If we’re not busy overreacting to ‘danger’ words, we’re busy not mentioning them at all.
We are the best communicators on earth, and a species (apparently) uniquely capable of self-reflection thanks to our capacity for language. This means that the silence surrounding taboo topics, has to be meaningful. Perhaps it’s the societal equivalent of giving someone ‘the silent treatment’ (a recognized form of emotional abuse)? By prohibiting conversation and intellectual engagement around a specific topic, society shuns those (people and concepts) classified as dangerous?
This approach does make a kind of logical sense, but unfortunately the people who decided what would be taboo for several thousands of years, were not exactly scientists, nor that big on the concept of equal human rights. They were, well… primitive. Alas, silence isn’t that practical when it comes to busting myths and misconceptions, and so these primitive irrational beliefs can persist.
Silence also promotes misinformation. A recent Eve Appeal survey of 1000 UK women discovered that one in five incorrectly thought that gynaecological cancers were caused by sexual promiscuity. Plus, one quarter of the women would not talk to their GP about gynaecological problems because they did not want to talk about their sexual history.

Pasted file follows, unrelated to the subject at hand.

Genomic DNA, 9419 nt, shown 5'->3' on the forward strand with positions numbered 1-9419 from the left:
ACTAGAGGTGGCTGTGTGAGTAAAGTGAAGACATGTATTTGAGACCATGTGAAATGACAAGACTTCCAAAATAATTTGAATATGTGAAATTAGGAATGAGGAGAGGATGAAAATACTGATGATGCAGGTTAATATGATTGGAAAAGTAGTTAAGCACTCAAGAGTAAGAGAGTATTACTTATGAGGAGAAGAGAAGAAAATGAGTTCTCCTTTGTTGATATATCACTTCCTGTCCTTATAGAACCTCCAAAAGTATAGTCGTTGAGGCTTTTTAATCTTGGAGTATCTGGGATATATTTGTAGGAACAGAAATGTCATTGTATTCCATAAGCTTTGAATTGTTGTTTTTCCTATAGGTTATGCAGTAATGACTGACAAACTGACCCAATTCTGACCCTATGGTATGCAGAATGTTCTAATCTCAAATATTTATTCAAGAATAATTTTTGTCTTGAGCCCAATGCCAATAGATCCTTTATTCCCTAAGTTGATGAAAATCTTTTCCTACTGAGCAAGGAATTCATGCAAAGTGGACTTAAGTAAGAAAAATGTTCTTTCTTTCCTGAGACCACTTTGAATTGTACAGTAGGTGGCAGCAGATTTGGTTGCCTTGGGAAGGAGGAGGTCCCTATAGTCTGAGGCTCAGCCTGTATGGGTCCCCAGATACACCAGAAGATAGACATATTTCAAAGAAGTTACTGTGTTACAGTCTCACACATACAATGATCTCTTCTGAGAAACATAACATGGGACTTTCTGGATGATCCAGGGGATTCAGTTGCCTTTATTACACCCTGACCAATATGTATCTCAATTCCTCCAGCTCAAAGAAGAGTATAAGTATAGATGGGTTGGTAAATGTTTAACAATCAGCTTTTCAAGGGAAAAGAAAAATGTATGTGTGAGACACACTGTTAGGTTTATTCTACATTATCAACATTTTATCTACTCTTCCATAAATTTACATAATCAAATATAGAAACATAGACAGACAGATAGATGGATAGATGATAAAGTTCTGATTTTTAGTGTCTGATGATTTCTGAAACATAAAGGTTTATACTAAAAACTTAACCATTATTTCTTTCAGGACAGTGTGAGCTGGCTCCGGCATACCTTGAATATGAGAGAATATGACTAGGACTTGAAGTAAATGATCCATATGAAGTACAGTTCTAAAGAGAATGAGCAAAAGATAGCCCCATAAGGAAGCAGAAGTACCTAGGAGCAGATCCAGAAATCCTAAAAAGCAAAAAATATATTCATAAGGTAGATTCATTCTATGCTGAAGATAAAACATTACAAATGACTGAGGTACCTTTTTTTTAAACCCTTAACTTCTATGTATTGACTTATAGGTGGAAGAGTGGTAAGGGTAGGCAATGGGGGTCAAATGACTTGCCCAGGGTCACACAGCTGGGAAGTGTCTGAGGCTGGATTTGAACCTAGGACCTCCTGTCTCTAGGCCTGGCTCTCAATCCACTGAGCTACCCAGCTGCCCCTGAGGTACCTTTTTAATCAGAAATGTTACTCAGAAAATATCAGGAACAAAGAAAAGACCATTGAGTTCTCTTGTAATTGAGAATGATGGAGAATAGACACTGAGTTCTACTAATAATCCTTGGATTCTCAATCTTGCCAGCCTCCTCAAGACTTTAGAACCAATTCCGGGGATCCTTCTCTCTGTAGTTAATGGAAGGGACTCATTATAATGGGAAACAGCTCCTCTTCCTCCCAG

The menstrual taboo is so interwoven with additional taboos on female sexuality, and anatomy, that people can feel that their bodies are somehow morally corrupt, beyond their control, or shameful. Sadly, this makes a gynaecological examination seem like a potentially humiliating rather than empowering experience, preventing people from accessing life-saving interventions.
So what now? What’s the best way to combat these ‘language’ barriers…? Well, I reckon we just need to continue to talk about these taboos, without embarrassment. We use the proper words, or maybe invent some better ones if needed. We talk to our friends and families. We talk to our colleagues. We talk to our doctors. We talk to our patients. We track our menstrual cycles, we learn ‘what’s normal for us’. We notice changes and seek professional advice when we do. We get to know our bodies as perfectly human. We talk. We learn. We change things.